While many assume that enhanced-911 (E-911) systems follow a uniform and comprehensive standard, state legislatures determine the legal requirements. In fact, only 14 states currently legislate E-911 compliance for businesses. This means that for most businesses operating a private branch exchange (PBX), an E-911 solution is really more a best practice than a legal requirement.

Still, the states that do have requirements have some similarities among them. For example, an emergency call should include location information. Few states specify how accurate this location should be — at a minimum, it should identify a street address. Many large organizations prefer to give a building identification (if on a campus), floor and even geographic corner of the building from which the call originated.

There also must be a valid call-back number, so if the call is dropped, the public-safety dispatcher can dial back and reach the caller. This requirement is trivial for domestic phone lines, but can be challenging for PBX switches.

When a call arrives at the public-safety answering point (PSAP), it must have a valid answering number identification (ANI). This is the usual calling number indication, but it means that the call must leave the enterprise on a T1 PRI (primary rate interface) line — or CAMA (centralized automatic message accounting) line, but these are nearly extinct — voice line. Residences and small businesses don't require this if their phone number is registered to their address, but larger businesses with many locations and phone numbers will need PRI.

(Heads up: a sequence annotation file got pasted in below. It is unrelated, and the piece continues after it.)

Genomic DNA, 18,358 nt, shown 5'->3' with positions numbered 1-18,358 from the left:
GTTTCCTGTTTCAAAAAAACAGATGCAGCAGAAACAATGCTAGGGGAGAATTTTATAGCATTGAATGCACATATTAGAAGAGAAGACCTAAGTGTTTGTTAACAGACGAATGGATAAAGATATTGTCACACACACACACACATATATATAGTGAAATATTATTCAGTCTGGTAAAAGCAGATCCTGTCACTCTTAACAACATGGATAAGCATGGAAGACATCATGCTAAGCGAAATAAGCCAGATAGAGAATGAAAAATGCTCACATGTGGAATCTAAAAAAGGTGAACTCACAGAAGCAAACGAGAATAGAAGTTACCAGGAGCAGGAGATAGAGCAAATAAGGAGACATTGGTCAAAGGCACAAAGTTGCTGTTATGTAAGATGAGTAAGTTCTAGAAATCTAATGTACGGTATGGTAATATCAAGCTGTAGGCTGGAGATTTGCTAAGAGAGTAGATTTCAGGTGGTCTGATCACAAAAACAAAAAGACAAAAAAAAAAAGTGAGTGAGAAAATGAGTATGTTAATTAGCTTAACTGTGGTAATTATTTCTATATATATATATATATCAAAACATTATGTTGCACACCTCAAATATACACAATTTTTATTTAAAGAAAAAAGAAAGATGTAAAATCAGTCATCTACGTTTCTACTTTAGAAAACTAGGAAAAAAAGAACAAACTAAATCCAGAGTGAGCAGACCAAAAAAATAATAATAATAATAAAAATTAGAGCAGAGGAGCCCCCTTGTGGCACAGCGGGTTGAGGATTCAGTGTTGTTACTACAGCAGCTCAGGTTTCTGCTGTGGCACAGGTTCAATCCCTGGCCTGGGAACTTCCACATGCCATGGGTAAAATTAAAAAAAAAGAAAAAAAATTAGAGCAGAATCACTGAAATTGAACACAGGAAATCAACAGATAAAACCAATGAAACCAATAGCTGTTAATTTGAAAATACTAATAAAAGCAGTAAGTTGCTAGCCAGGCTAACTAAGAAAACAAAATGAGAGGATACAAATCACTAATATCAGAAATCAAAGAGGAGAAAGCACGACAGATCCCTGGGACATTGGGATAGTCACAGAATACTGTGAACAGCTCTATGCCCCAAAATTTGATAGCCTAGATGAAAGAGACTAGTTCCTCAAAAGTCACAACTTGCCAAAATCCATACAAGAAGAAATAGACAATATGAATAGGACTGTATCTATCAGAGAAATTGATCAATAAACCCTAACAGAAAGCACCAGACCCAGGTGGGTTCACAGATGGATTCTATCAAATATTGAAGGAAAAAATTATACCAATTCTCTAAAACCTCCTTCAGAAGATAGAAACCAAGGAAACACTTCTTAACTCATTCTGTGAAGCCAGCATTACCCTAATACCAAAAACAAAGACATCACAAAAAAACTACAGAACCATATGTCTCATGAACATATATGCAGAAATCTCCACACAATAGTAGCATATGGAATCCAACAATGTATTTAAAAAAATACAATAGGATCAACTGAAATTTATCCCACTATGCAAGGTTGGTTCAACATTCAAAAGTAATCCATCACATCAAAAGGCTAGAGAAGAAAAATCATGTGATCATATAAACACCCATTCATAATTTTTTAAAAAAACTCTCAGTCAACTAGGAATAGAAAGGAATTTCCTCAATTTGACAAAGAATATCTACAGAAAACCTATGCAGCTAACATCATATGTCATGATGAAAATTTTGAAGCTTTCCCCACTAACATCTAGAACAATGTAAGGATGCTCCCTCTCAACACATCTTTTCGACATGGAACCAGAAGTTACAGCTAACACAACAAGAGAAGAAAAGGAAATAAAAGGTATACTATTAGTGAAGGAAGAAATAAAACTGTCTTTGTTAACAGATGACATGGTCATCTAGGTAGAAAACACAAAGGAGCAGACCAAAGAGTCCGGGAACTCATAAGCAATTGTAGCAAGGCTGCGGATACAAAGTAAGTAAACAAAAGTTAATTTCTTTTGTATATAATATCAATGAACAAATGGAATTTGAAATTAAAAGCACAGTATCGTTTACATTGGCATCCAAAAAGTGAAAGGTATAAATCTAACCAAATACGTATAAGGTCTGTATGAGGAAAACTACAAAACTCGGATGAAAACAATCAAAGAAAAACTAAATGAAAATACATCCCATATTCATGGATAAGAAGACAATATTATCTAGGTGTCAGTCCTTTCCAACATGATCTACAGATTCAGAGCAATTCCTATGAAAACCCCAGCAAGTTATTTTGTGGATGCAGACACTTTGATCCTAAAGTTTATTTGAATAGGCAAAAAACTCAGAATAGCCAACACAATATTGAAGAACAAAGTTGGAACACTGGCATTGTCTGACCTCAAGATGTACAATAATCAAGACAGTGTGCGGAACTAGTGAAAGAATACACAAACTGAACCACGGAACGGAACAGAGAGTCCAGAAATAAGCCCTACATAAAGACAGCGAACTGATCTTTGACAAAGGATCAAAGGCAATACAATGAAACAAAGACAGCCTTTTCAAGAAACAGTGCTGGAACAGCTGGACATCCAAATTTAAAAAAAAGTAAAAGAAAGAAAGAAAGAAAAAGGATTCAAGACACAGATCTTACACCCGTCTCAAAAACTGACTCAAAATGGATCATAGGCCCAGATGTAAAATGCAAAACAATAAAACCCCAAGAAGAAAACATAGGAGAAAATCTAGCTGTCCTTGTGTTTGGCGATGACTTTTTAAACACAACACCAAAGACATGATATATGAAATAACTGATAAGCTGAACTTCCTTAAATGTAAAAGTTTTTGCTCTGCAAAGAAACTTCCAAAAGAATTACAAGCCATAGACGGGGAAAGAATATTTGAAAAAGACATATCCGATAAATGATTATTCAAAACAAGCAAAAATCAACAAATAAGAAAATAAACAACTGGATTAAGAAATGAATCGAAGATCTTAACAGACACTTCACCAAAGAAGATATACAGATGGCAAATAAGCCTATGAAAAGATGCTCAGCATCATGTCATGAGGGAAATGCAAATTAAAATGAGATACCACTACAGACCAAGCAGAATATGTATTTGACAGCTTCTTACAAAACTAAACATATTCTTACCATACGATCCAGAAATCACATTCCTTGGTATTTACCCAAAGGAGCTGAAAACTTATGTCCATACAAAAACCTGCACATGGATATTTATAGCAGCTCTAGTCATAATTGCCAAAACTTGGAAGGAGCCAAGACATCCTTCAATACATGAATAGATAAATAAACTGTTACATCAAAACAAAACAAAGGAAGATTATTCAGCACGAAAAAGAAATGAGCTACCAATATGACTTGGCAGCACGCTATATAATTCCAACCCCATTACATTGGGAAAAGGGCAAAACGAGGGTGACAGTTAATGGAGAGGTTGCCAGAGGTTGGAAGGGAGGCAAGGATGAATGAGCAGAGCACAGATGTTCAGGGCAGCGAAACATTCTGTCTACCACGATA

The PSAP uses the ANI as a lookup in the automatic location information (ALI) database, which designates a physical location for each ANI phone number. The local ALI is populated by the phone company when a domestic line is installed, but businesses using E-911 must perform this function using a private switch/ALI service. When calls are received, dispatchers can read a location on screen in master street address guide (MSAG) format.

At this point the emergency server has done its work, except to distribute internal notifications and to ensure that should the call be dropped, the dispatcher can dial the ANI and reach the caller.

IP PBX vendors and a number of third parties have developed solutions for E-911, setting up an adjunct server linked to the PBX to specially handle emergency calls. While these were designed for wired VoIP phones, they also are capable of supporting Wi-Fi clients. In fact, the architecture used by IP PBXs with Wi-Fi phones is followed by nearly all E-911 IP PBX solutions today.

The first stage in a deployment is to decide how accurately the emergency call should be located, by designating a number of zones on the floorplan. A zone can cover an entire building or a single floor. Each zone is mapped in the E-911 server to a dummy PBX extension number, sometimes known as the emergency location indication number (ELIN). Subsequently, the installer populates the local PSAP's ALI database, mapping each ELIN to the street address and location description of its emergency response location, or ERL.